Hot, smoky summer ahead, Environment Canada forecasts

Jun 21, 2023 | Canadian News, Headlines

Canadians were being told this week to brace for the heat in the coming months after Environment and Climate Canada presented this summer’s seasonal outlook.

“We’ve gone through the spring, which was actually quite cool in March and April, and became extremely warm in the month of May,” said Armel Castellan, a warning preparedness meteorologist with Environment Climate Change Canada.

The forecast, designed to help Canadians prepare and respond to extreme weather events, suggests that hot conditions will continue across the country this summer, she said.

Only Baffin Island, Ellesmere, and the Avalon Peninsula are expected to see below-seasonal temperatures in Canada over the coming months.

“The probabilities from mid-June to mid-July are extremely high over Quebec and Ontario, Manitoba, and even edging all the way over to the West Coast with the exception of parts of Vancouver Island,” he said.

And these conditions have consequences, including a continuation of the unprecedented wildfires experienced in recent months, she said.

Castellan said the high frequency of these wildfires could overwhelm local officials and lead to homes and communities being evacuated.

Also this week Health Canada released a report on the the ongoing fire situation. Jean-Yves Duclos, Canada’s Minister of Health, said in the release that this year’s wildfire season will affect Canadians throughout the summer.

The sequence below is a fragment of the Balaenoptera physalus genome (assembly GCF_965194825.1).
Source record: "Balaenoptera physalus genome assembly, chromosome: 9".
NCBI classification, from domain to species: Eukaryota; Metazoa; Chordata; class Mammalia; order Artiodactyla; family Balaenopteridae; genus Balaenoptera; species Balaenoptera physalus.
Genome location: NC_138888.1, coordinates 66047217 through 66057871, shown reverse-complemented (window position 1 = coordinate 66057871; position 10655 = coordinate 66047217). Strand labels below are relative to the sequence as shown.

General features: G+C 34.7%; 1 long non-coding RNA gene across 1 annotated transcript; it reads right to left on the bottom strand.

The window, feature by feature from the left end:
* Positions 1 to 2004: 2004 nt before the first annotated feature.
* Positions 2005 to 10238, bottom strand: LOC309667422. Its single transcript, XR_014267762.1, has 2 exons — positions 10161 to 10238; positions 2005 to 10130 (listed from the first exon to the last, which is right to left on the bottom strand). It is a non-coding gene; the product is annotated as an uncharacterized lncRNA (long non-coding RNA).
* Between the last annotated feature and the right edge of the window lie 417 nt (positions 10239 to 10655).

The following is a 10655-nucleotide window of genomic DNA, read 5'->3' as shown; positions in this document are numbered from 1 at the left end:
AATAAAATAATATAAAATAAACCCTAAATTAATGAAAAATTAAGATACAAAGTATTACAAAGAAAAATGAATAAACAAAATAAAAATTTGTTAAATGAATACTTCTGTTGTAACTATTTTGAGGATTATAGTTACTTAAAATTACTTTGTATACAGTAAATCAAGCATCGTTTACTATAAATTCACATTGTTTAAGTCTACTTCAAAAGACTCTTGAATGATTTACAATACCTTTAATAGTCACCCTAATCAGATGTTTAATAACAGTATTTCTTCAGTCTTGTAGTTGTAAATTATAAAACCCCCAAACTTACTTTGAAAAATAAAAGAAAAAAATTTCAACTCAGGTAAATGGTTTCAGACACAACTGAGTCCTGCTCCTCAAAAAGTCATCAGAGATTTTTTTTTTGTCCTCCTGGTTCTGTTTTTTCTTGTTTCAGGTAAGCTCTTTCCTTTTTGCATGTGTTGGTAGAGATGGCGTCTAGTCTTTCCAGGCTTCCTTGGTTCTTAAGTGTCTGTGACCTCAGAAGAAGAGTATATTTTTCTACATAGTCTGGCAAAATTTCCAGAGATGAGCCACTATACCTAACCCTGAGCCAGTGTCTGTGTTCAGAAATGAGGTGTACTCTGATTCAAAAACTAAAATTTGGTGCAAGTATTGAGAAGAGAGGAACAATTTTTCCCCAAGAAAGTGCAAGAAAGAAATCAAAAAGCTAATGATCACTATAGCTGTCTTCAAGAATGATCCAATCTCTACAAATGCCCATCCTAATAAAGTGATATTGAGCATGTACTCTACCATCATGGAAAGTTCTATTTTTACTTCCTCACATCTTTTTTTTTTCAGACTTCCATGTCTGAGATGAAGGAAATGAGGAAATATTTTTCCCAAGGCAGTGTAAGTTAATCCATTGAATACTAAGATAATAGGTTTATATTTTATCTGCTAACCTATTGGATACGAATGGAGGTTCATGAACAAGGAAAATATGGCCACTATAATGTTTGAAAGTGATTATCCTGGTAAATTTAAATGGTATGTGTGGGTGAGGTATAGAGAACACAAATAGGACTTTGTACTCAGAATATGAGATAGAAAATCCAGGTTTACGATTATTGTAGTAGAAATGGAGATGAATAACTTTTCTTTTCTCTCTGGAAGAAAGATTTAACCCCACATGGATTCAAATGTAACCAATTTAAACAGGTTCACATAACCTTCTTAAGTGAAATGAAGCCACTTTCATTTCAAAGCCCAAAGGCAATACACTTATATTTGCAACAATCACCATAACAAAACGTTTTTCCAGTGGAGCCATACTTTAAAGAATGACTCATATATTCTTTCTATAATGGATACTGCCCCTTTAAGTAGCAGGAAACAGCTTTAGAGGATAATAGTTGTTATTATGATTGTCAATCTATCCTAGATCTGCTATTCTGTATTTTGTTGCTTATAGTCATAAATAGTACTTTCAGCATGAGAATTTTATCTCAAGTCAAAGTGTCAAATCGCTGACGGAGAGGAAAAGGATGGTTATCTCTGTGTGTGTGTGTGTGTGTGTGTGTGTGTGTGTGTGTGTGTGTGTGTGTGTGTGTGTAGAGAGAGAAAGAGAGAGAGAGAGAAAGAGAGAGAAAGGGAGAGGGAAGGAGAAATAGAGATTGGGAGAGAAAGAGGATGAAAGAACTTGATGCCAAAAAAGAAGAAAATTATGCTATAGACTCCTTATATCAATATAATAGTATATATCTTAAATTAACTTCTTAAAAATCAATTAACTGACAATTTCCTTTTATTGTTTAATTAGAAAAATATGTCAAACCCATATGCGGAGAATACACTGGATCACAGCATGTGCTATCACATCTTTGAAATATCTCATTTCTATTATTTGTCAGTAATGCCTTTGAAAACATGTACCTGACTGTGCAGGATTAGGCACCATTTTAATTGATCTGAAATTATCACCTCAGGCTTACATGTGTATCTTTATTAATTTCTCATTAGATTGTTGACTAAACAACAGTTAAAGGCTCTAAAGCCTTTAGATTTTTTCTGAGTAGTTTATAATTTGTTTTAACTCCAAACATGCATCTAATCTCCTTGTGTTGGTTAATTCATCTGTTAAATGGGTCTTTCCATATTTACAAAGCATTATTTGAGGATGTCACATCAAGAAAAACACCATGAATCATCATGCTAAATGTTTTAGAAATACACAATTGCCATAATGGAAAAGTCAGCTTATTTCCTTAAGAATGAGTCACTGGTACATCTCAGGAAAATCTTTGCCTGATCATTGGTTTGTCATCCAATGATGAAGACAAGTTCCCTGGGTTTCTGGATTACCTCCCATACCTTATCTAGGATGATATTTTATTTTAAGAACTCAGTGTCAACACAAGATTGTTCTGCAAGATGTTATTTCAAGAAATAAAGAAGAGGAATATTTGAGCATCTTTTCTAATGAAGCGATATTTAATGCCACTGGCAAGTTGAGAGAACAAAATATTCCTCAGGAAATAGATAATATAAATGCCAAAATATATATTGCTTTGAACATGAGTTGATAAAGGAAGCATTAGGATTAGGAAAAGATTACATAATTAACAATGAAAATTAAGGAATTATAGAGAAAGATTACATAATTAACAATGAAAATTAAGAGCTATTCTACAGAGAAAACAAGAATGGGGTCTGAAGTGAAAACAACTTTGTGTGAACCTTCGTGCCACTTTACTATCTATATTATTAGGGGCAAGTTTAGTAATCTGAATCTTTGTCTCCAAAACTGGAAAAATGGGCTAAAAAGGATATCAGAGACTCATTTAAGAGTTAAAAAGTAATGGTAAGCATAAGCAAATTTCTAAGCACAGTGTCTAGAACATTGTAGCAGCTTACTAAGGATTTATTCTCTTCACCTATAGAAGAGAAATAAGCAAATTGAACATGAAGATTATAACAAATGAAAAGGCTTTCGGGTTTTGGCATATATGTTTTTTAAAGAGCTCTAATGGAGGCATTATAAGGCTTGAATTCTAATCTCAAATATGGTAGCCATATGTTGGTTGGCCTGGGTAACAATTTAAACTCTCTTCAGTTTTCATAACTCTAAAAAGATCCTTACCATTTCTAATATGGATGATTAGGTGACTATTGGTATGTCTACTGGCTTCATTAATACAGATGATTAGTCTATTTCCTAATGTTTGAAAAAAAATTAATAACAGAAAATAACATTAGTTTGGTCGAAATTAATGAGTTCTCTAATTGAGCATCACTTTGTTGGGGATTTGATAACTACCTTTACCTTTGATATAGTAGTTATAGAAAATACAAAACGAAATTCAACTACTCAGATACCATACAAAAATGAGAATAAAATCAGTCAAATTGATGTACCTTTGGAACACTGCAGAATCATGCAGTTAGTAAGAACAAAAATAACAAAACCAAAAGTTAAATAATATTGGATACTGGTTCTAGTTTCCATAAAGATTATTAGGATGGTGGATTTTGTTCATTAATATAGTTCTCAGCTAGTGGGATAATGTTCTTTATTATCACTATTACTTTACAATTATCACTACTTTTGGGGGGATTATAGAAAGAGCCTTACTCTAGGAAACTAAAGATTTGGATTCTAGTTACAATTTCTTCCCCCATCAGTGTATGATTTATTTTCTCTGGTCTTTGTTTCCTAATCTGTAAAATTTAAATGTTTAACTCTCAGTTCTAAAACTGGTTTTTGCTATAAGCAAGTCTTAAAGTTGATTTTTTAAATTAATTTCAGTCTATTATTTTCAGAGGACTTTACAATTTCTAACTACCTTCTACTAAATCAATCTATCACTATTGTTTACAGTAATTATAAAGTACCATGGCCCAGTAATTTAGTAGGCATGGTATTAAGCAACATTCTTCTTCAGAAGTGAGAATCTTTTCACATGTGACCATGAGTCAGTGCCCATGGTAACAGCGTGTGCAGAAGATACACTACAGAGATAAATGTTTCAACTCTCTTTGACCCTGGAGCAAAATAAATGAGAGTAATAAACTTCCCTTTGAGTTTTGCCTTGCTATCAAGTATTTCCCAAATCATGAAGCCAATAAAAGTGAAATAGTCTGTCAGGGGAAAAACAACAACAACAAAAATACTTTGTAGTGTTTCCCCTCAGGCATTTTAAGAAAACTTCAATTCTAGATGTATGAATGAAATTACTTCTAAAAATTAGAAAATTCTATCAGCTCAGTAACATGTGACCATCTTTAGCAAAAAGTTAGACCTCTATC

“These events can harm our communities and our health,” Duclos said.

And another big risk factor for health is the heat.

Castellan said as the climate continues to warm, heat waves will become hotter and more frequent. That will create drought conditions and health risks and contribute to mortality for vulnerable communities, she said.

Nathan Gillet, a research scientists with the science and technology branch at Environment Climate Change Canada, said heat waves are likely to occur throughout the summer, and will not be unique to this year.

In fact, he said they could happen more often in the future, he said.

“We can think back to the June 2021 heat wave, where a new record temperature with observed for Canada of almost 50 C,” Gillet said.

“In the present climate, with a little more than one-degree global warming, this kind of one-in-50-year heat wave is now about five times more likely to occur.”

To reduce the impacts of potential heatwaves and poor air quality this summer, Health Canada’s report urged Canadians to contact their local jurisdiction for information on cooling and clean air spaces, and to monitor the Air Quality Health Index (AQHI).